Snarkiness aside, in the unlikely event that the mayor and his crack team of economic advisors actually do issue some kind of plan today I'm willing to bet it consists of, ultimately, doing nothing. Sure, it'll be dressed up with some happy talk about saving jobs and keeping the Hotel on the tax rolls, but in the end Mr. Roefaro will just roll over and let things continue as they are. If he's willing to ignore the fact that his own Economic Development Commissioner is an epic tax deadbeat there's no reason he should hold anyone else to a higher standard.

After all, things like deadlines and standards are what you have in the private sector. Expecting them to apply to government is just a naive fantasy.

Ups And Downs

Big hits like ConMed, Canterbury Press, and A.C. Moore make headlines, but underneath those spikes is an overall downward trend in the area's employment levels :

"The region’s unemployment rate has grown a full percentage point in the past year, reflecting the economy’s importance in the upcoming election season.

Unemployment in the Utica-Rome metropolitan area rose from 4.2 percent from July 2007 to 5.2 percent in this July, according to state labor statistics released Thursday. Year-over-year figures are considered useful by economists for comparisons because seasonal factors can skew month-to-month numbers."

Rising unemployment and a falling average household income is a one-two punch that doesn't bode well for the area, particularly when our state politicians are making it increasingly clear they have no intention of actually cutting New York's bloated budget.

But it wasn’t all bad news.

There were job gains made in the educational and health sector -- a jump of 400 jobs from last year to this year.

That sure is some great news...until you realize that the educational and health fields are driven almost entirely by the expenditure of public dollars. It's not a coincidence that the unions representing those sectors are the ones howling the loudest about cutting state spending. Given their political power there's not a snowball's chance in hell that New York will do anything but continue to raise taxes for the foreseeable future.

Thursday, August 14, 2008

The Curious Case of the Contested Candidate

When questions were raised about Congressman Mike Arcuri's relationship with the mysterious Kristian Stiles, a political fundraiser caught up in the Elliot Spitzer investigation, he explained her firing as a natural result of not having any opposition in the upcoming election.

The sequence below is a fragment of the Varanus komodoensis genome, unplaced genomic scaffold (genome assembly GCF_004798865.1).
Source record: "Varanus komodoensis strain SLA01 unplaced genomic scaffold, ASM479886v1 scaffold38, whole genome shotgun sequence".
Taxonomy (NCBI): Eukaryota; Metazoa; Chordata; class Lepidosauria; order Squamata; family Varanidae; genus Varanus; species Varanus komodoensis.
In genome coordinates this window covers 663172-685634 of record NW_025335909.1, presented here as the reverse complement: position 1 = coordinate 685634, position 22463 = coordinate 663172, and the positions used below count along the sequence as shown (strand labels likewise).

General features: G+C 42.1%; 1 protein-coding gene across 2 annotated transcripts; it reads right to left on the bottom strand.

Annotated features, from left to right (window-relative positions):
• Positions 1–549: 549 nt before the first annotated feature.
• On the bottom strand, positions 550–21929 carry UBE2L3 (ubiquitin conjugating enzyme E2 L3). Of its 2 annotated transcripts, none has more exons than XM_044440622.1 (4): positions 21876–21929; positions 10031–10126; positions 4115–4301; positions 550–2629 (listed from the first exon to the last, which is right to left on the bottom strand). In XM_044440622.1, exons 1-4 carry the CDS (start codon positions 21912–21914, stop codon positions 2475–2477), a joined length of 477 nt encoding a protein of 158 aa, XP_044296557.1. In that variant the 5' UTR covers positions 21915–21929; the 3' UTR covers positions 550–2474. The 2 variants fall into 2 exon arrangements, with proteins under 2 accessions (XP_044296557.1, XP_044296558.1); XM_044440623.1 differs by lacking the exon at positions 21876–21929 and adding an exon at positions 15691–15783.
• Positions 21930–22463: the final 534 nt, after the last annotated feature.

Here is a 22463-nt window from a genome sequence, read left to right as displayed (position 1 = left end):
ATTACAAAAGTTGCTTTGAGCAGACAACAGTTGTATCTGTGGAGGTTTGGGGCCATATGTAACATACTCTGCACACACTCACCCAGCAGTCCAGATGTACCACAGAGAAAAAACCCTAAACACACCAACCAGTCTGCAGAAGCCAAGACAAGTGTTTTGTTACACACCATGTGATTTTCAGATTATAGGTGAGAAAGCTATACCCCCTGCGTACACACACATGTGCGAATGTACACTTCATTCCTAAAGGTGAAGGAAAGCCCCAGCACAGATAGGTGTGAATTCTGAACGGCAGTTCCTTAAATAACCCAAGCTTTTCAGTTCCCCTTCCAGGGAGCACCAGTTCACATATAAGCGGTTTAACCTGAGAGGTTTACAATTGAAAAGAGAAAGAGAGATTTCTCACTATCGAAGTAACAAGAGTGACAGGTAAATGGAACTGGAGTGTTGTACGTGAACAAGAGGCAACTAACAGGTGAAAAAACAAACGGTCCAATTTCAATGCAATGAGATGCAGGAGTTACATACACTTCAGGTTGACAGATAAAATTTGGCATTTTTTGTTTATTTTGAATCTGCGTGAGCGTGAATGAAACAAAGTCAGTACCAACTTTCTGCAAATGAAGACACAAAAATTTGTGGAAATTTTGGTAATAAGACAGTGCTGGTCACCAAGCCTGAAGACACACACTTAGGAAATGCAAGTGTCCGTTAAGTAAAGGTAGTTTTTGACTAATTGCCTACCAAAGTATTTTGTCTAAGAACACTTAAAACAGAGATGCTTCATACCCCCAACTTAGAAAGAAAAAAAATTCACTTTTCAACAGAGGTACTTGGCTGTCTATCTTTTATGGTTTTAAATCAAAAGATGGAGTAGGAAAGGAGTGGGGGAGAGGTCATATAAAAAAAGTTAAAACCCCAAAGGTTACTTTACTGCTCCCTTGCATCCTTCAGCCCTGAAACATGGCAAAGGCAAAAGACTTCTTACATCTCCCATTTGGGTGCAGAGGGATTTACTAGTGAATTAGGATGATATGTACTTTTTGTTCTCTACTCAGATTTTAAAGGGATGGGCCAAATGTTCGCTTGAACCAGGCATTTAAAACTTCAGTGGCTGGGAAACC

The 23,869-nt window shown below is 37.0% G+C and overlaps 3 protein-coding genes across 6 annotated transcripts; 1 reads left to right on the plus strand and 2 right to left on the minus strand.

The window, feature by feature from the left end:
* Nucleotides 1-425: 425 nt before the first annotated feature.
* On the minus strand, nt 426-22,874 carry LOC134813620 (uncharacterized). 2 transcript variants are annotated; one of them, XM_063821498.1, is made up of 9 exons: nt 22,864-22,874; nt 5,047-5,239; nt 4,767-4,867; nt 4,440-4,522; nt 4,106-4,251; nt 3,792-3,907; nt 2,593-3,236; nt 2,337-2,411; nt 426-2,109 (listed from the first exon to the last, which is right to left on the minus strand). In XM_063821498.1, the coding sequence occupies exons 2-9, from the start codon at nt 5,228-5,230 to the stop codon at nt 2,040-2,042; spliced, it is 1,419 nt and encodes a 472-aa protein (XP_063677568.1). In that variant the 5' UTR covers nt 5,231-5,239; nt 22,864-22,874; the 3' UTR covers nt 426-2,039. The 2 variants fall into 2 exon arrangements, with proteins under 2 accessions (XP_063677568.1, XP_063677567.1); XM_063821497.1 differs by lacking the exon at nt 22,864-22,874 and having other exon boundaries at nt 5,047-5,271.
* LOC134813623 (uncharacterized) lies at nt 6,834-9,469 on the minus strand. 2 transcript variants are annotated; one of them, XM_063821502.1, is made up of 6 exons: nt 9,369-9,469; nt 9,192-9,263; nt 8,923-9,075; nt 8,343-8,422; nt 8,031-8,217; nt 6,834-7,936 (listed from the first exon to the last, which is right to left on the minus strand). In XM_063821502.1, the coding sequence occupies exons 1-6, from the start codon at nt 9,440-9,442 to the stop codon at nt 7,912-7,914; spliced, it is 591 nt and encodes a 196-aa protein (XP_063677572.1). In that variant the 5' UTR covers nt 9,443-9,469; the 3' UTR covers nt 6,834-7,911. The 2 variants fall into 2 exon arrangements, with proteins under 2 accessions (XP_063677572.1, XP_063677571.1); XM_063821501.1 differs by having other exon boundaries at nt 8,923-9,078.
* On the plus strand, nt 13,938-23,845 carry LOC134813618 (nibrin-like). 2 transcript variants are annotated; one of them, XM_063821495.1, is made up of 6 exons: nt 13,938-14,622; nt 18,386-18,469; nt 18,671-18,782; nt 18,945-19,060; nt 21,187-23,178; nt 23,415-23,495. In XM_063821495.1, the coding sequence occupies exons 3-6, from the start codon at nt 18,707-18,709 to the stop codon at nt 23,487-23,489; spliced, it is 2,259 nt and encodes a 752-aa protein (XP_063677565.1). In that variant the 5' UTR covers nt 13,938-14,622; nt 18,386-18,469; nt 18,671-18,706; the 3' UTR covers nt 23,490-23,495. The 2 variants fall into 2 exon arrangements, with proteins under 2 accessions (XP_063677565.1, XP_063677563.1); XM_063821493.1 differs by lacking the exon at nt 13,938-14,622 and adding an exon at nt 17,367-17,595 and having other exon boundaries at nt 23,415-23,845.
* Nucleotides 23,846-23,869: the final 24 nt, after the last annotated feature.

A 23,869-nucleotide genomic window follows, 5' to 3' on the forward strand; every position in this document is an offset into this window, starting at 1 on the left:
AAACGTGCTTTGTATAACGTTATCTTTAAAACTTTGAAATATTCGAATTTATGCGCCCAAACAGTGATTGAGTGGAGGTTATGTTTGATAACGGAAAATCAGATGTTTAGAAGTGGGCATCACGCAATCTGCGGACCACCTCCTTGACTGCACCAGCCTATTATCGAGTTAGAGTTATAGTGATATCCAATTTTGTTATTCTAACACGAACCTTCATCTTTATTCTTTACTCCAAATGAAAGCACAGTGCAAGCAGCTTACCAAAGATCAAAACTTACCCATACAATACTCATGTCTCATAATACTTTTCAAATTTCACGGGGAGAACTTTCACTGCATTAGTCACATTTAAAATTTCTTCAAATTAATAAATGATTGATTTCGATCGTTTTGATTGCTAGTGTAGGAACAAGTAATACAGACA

That statement makes this story at "The Hill" seem rather odd, since they're claiming opposition research against Mr. Arcuri's "non-opponent" Richard Hanna was underway in March, and probably earlier:

According to U.S. Immigration and Customs Enforcement (ICE), the DCCC has issued Freedom of Information Act (FOIA) requests for any violations, citations or complaints against businesses associated with Louisiana candidate Chris Gorman, New York candidate Richard Hanna and Illinois candidate Marty Ozinga.

Requests looking into Gorman’s and Ozinga’s numerous businesses were still pending in late July, while the one looking into Hanna Construction was closed in March.

With all the concern over illegal immigration I certainly hope Mr. Arcuri takes a close look at the vineyard he's visiting this week. After all, it's estimated that 70% of the migrant agricultural workers in New York are here illegally. I'd hate to think he's turning a blind eye to such a heinous crime right under his nose.

Update: The WKTV story above incorrectly states that Mr. Arcuri stopped all payments to Kristian Stiles in March. His most recent FEC filing shows he continued making payments into April, with a $4000 disbursement on 4/15/2008.

Hotel Utica Countdown: H+1

Utica Mayor David Roefaro's deadline to solve the Hotel Utica crisis has now come and gone with no resolution in sight.

To be fair, there's a good chance the Mayor assumes his May 15th pledge to solve the crisis comes due on August 15th, since it's not unusual for people to confuse "90 days" with "three months". Heck, the profit margins of the credit card industry *rely* on people making that mistake. Might as well give him the benefit of the doubt and wait till tomorrow to hear all the details. After all, you can't rush genius.